Strategies Key to New Technology, Telemarketers Told

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TAMPA, FL -- Outbound telemarketers must develop strategies to keep up with new consumer technology that is changing the way people receive telephone calls, an industry panel told attendees yesterday at Direct Marketing Association's Telephone Marketing Conference.


Cellular phones, Caller ID and call-screening services available to consumers represent new opportunities and challenges for outbound telemarketing, panel members said. Caller ID services are becoming more common, and many phones available to consumers today have the feature built in.


Telecommunications providers are also beginning to offer call-screening services, often called "privacy managers," that intercept calls that don't show up on Caller ID before they reach consumers.


Cell phones are becoming more common, and in some European and Asian countries many consumers have replaced their land lines with cell phones. The popularity of cell phones raises the question of whether placing outbound calls to cell phones is proper, said panel moderator Richard Simms, development manager for DialAmerica Marketing, Mahwah, NJ.


Panel member Joel Linchitz, president of Phone For Success, New York, said he believed calling cell phones is legitimate when applied to business-to-business marketing. For example, prospects in the construction industry are often away from their land lines and don't mind receiving business solicitations by cell phone, Linchitz said.


But panel member Paul Glancy, vice president of The Martin Agency, Richmond, VA, said that evidence of cell phones causing automobile accidents and even cancer could lead to lawsuits against telemarketers who call cell phones.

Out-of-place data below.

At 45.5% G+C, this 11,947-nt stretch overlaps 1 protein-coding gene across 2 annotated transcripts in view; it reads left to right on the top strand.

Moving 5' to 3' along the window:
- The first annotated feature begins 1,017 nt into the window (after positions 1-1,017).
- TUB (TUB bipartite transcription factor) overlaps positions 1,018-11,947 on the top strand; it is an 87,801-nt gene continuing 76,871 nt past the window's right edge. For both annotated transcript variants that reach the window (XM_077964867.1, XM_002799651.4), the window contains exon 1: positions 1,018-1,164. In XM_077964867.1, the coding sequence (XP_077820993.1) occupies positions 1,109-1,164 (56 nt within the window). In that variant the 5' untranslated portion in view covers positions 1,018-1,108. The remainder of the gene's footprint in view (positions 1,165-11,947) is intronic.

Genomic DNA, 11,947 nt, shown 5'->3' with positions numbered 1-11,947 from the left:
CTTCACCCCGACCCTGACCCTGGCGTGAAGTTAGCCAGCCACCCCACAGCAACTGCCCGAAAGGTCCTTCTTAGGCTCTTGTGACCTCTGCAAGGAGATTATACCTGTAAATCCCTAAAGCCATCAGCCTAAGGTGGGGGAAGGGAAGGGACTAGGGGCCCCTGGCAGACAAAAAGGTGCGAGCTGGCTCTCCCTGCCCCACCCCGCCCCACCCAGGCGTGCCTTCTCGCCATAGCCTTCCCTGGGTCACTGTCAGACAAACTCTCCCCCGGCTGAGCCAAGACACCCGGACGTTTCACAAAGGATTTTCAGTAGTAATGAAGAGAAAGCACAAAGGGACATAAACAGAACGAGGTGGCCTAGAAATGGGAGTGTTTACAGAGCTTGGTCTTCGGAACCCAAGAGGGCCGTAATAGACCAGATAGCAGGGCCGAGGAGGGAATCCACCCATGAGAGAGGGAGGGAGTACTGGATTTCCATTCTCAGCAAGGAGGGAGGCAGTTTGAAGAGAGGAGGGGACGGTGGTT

"I think the idea of going out to cell phones is the dumbest idea I've ever heard," Glancy said.


Within the industry, lower long-distance costs are making it possible to market to American consumers from overseas call centers, leading the industry to move jobs out of the United States. Also, while predictive dialer technology has not changed within the last decade, consumer concerns about the technology are leading some lawmakers to call for regulation and even outright bans on predictive dialers.


"Legislation is going to come if we're not careful," said panel member Jon Hamilton, president of JHA Telemanagement, Unionville, PA. "Legislators are going to say it's wrong. They're going to ban it."


However, with clients demanding higher call volumes and seeing improved sales rates from the use of predictive dialers, telemarketers have become dependent on the technology, Glancy said.


"We're a victim of our own success," Glancy said. "The dialers actually worked. Now it's really hard to get out of it."


While challenges to marketing success are increasing, outbound telemarketing remains a mainstay of the direct marketing, Simms said.


Outbound telemarketing last year represented approximately $73 billion in spending and 5.7 million employees compared to $45 billion in spending and 4.1 million employees in direct mail, according to the DMA


"We're a vital and important part of the overall industry," Simms said.


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